Dollop was horrified, the thought of boys wellies was almost too much for her. (I can't blame her to be honest - I have to touch Mini's wellies and they're pretty stinky!)

I'm pretty disappointed that the store didn't have these Minion boots in both boys and girls clothing sections. After all, most of the girls I know enjoy Despicable Me as much as the boys. And I know a fair few boys that enjoy watching (and singing along to) Frozen, although I get that fluffy sparkly wellies might not float their boat so much. It's pretty much the first time I've encountered this kind of gender stereotyping as an issue because so far I've had a typical boy's boy and a very typical girly girl, but it's something that I'm going to look out more for now. And hopefully my children won't feel the need to conform anymore.

We immediately put Mini straight - these boots are as much for girls as boys. We put Dollop straight too - and reassured her that anyone can wear whatever boots they like (as long as they fit OK). And ended up buying the boots. She wears them well.

Sunday, 1 March 2015

Confidence...taken it's time!

He's been here 7 years now, and it's only now that we finally feel like we're getting to know the real Mini.

The last 7 years have been full of ups and downs, and even though we've celebrated the ups, the downs have always kind of overtaken...even when we've tried really really hard to just enjoy the good bits. Perhaps it's because of my depression? Or perhaps it's because the trauma takes over? Or maybe it's because we're now experienced in the ways of Mini and know that the good times never last that long? I suspect it's because even the best of the best times don't make up for all the really challenging, frustrating, violent and scary times, even when we really want them to; when we tell everyone else they do; when we tell ourselves they do.

But now, what's happened? We are going through the longest good period we've EVER had.
Is it really because one day he was 7, then he was 8? Is 8 some kind of magic number? Or is it because all the counselling we've been having really has helped? I'm not sure it's changed our views or opinions, or our parenting, but I think it's somehow made us more assured in what we're doing. Our counsellor reminds us that we're doing great; she picks out all the good bits and all the positivity and gives us the credit for it instead of continually blaming us for all the bad bits, which is what we've done to ourselves, and what some professionals have implied.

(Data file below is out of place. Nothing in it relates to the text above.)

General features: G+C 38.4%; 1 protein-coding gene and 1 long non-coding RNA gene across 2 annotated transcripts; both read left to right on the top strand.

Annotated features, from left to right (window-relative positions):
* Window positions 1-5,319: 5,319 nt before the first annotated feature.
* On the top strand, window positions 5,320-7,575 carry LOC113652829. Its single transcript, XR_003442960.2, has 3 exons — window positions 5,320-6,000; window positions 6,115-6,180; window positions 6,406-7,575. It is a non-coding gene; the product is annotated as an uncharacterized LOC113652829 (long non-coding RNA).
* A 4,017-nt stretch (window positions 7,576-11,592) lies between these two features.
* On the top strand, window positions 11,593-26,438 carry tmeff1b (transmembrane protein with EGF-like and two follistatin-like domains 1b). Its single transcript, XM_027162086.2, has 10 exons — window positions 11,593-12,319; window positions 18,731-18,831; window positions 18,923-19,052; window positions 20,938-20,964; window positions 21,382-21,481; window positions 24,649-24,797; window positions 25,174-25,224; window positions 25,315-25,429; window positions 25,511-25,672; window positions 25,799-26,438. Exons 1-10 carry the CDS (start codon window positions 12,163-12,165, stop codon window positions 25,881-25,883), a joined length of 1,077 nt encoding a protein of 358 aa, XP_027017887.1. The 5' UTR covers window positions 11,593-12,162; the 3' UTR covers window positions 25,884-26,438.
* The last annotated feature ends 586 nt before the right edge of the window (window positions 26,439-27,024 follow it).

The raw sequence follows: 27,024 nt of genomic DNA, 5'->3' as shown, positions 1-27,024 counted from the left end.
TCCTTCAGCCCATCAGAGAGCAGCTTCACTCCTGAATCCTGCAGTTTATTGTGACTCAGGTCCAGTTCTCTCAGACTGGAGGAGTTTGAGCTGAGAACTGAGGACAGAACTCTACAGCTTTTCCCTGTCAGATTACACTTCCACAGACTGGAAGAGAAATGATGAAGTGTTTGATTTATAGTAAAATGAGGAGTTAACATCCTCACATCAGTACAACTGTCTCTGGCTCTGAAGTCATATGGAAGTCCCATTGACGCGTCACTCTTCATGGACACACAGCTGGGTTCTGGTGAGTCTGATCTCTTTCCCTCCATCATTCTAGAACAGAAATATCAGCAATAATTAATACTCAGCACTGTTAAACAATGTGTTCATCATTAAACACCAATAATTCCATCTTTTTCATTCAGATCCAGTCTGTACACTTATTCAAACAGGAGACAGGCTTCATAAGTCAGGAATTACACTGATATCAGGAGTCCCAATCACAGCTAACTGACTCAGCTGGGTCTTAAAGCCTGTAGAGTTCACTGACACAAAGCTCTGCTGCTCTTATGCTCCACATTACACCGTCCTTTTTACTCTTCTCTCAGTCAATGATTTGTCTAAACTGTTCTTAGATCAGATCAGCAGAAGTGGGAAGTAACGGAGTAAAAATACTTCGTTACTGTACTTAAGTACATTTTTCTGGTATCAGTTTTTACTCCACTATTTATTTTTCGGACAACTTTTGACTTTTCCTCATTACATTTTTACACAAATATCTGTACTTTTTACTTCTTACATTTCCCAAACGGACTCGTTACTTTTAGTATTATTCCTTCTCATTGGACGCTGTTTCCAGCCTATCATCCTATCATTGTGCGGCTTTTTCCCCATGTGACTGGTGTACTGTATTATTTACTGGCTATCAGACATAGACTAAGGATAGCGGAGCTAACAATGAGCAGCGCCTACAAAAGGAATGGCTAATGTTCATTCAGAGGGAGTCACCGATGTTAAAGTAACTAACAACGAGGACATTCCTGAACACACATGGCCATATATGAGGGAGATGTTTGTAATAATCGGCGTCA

And, along with my magic happy pills (OK, so they're not magic, and I still have a way to go but...), I'm feeling better about life generally, and more confident in my parenting skills.

So these days, we're enjoying the happy go lucky Mini, the one who is confident enough to go to football camp in half term by himself, the one who is helping his sister learn her phonics, the Mini that loves sitting down with us and watching music videos on TV, the boy that has learnt many of the moves to All About The Bass, and is desperate to learn how to do the splits (just like in the video mum!). He giggles at our jokes, and takes the mickey out of us. He grins and covers his eyes when the NC and I kiss (err...that's DISGUSTING, you're my PARENTS!). He loves to help cook, and even helps with the washing up. Yeah, so he still likes to run around naked and wiggle his bum at us, and toilet humour is still very funny to Mini, but to be fair, the NC and I both giggle at rude words and squelchy noises too!

We have days where things don't go Mini's way, and he stomps his feet, but we can manage that now. And I'm now in the place where I know my children well enough to know if their behaviour is normal, or a sign of unease, anxiety or other uncomfortable feeling, despite what other people say, and despite their attempts to brush it all off.

It's taken a long time, but I think we've finally become confident parents, and we're being the best parents we can be to Mini and Dollop.